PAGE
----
Jamie Ennis Bloyd, MPA, director of government relations and external affairs, American Childhood Cancer Organization
You may be surprised to learn that every 3 minutes a family hears the devastating words that their child has been diagnosed with cancer. As a part of the American Childhood Cancer Organization (ACCO), I work to make the lives of children and families suffering from cancer easier. At ACCO, we provide free information and resources that benefit not just the child who has been diagnosed but also the entire family, including siblings. My involvement with ACCO is very personal. In 2014, my son was diagnosed with cancer at the age of five. He had a very aggressive, stage four cancer that required eight rounds of chemotherapy. Getting to the diagnosis was a journey in of itself. I took him to the doctor nine times after weeks of fever of unknown origin and a rapidly growing lymph node on the left side of this throat. We were repeatedly told that it was likely just a virus and a reactive lymph node and that he would get better. Finally, I found a doctor that I trusted and knew would listen to do surgery and a biopsy and this is where our cancer journey began. Unfortunately, I know my family’s experience isn’t unusual.
Like me before my own son was diagnosed, many people don’t know that childhood cancer is the number one cause of death by disease for children in the United States, and around the world. This year, over 11,000 new cases of cancer will be diagnosed among children from birth to 14 years, and, sadly, more than 1,000 will die. When a child is diagnosed with cancer, the impact is far spreading. Besides the emotional toll that cancer takes on a family, there are many logistical things to be considered. Often a parent has to quit their job to provide care to the child. There’s the transportation to and from treatments, the many missed school days, caring for siblings, and of course dealing with insurance and the financial cost.
Although we’ve seen progress in recent years related to childhood cancer, there continue to be gaps in areas where more effort could be beneficial. Some of these areas may include better training for pediatricians and other health care providers, more state-level engagement with state cancer action plans, and more consideration for the long-term effects for children treated for cancer. We want to help people recognize that childhood cancer is an important public health problem.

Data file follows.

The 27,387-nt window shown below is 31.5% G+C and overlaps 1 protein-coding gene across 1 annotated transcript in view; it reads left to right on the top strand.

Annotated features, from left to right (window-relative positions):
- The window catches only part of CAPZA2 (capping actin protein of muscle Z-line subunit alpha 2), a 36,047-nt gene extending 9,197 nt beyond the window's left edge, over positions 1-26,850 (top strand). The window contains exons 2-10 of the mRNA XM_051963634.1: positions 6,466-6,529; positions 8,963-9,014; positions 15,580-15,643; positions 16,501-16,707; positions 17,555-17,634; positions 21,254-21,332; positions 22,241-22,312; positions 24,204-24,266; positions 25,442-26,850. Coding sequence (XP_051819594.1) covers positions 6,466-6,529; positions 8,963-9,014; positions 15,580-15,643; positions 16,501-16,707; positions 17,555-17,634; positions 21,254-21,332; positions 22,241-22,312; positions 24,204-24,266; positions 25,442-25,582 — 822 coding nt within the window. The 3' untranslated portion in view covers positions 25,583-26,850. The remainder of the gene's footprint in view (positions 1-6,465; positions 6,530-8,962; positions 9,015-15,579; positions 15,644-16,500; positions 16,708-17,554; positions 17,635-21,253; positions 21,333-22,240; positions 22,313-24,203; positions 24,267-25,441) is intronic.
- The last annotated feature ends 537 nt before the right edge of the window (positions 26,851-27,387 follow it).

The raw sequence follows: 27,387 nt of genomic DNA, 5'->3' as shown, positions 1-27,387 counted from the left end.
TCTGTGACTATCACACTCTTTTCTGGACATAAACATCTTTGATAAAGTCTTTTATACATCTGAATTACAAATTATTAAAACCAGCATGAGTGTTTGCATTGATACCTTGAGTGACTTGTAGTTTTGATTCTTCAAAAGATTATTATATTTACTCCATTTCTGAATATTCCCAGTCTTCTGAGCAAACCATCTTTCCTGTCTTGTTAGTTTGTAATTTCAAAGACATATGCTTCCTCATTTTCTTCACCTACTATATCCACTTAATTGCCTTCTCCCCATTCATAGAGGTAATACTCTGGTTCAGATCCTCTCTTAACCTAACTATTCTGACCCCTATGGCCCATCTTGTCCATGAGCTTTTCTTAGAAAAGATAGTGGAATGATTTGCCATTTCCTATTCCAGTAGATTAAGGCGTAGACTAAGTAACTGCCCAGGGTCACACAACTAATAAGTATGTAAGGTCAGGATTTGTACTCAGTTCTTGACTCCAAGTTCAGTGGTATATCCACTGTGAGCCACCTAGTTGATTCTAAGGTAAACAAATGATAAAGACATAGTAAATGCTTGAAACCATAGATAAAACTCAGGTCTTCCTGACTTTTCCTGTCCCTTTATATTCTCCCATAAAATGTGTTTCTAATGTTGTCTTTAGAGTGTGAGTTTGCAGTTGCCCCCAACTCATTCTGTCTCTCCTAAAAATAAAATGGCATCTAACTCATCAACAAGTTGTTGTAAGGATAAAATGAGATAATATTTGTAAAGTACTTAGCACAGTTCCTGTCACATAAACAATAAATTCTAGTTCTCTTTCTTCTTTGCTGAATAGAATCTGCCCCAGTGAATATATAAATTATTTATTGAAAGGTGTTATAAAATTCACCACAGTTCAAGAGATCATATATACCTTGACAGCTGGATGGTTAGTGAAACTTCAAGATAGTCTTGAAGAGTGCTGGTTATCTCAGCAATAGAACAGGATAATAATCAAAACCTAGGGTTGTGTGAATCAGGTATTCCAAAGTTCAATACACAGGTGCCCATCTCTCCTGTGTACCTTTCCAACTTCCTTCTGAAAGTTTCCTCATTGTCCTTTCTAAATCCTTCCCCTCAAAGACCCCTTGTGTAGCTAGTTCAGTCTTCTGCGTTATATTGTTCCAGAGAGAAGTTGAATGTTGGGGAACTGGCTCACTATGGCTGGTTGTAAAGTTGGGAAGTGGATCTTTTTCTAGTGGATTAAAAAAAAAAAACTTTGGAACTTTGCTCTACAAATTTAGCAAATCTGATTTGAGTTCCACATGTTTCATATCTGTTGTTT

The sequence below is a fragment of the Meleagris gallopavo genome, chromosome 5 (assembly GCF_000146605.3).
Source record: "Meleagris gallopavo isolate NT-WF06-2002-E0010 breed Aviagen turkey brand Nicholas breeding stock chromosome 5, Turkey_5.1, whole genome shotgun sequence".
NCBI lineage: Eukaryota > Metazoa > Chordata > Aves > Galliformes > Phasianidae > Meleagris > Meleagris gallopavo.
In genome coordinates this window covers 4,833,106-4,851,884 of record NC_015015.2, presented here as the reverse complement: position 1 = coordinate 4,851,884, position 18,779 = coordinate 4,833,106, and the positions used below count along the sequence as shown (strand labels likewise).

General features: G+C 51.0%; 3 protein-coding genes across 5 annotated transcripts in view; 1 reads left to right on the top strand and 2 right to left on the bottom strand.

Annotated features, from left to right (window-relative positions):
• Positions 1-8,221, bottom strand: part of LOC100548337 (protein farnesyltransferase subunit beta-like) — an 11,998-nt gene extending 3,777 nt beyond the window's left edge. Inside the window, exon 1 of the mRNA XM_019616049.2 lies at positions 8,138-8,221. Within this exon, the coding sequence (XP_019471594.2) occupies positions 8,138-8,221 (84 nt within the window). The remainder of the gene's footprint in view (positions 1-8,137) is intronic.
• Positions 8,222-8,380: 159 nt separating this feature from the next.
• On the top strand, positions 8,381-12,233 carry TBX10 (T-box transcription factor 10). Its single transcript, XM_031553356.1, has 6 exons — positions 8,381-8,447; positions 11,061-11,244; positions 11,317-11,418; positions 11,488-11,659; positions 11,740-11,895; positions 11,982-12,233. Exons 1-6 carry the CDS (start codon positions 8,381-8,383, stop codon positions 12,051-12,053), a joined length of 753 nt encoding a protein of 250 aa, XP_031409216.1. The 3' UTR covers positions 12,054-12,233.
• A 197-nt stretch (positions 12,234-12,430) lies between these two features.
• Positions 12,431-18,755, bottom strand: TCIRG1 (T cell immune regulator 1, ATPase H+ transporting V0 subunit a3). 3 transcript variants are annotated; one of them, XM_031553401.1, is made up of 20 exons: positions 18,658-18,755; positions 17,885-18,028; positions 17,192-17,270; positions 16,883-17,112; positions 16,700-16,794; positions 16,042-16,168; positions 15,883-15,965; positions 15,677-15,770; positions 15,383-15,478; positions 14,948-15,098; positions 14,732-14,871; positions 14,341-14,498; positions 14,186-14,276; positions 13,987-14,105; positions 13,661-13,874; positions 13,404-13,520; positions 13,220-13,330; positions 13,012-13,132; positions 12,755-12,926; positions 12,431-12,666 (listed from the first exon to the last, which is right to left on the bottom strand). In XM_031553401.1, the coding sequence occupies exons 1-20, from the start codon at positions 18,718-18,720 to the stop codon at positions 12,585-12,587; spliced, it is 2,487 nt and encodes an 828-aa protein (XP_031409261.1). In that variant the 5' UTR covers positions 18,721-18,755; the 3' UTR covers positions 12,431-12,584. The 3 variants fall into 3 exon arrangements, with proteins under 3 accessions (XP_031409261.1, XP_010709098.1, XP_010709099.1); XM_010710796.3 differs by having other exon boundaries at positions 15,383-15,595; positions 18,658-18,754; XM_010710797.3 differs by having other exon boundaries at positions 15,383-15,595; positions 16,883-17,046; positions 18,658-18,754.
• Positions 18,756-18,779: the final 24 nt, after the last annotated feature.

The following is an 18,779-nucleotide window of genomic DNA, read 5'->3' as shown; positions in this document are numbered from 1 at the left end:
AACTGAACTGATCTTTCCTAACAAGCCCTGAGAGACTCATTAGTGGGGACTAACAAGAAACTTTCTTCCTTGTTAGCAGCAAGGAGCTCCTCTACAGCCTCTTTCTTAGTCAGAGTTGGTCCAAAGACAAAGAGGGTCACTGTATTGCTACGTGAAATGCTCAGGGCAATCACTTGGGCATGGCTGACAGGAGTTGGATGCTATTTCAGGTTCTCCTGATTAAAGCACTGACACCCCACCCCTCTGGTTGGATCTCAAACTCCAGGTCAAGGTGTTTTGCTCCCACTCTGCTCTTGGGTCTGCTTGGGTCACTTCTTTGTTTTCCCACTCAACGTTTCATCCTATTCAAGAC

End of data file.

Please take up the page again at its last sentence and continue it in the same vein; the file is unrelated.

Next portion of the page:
Survivors of Childhood Cancer
In 2015, there were an estimated 429,000 survivors of childhood cancer in the United States. Sometimes we see people reach the magical “five-year mark” where they have been free of cancer for five years and we think they are in the safe zone. Although this is an important milestone, the reality is that for childhood cancer survivors it’s really something they, and their entire family, will deal with for a lifetime.
Many cancer survivors deal with late effects. Late effects are health problems that occur months or years after treatment has ended. The cancer or the cancer treatment may cause some of these effects. Survivors can deal with major consequences like infertility, cardiovascular issues, and even a secondary cancer. These are only the physical effects. Many survivors suffer from anxiety and depression. There’s also the resource consideration of time and money required for regular follow-up appointments and ongoing financial toxicity for families.
I am encouraged by recent progress in the field of childhood cancer. There continues to be more of an organized effort to gather accurate and timely data related to children diagnosed and treated for cancer so that every child’s diagnosis counts. We can learn from these experiences. The Childhood Cancer Survivorship, Treatment, Access, and Research (STAR) Act of 2018 supports increased research related to childhood cancer. It also supports CDC’s National Program of Cancer Registries to collect childhood cancer data more quickly so data can be available to researchers much sooner. The goal of the legislation is to help advance efforts to find new treatments and improve quality of life for childhood cancer survivors.
Above all, I want to empower all parents and caregivers to be advocates for their children. It’s definitely a daunting feeling knowing there isn’t a lot you can do to prevent childhood cancer. We can however learn and spread the word about early warning signs and symptoms. Some of these include unusual bruising, lumps, fever, fatigue, vision changes, and headaches. If you’re not sure you’re getting the correct advice or diagnosis, don’t be afraid to get a second opinion. I can tell you from experience that no parent will ever regret being persistent. Early diagnosis and intervention is so important.
On September 7, 2019, my son reached his magical five-year mark of treatment and for that I am so grateful. I know though that his journey ahead is long and will still be full of challenges. I hope that we’ll continue to make strides in supporting childhood cancer fighters and survivors and that eventually fewer families will receive that forever life-altering and heartbreaking news that their child has cancer.
This article was originally published on October 1, 2019, by the Centers for Disease Control and Prevention. It is republished with permission.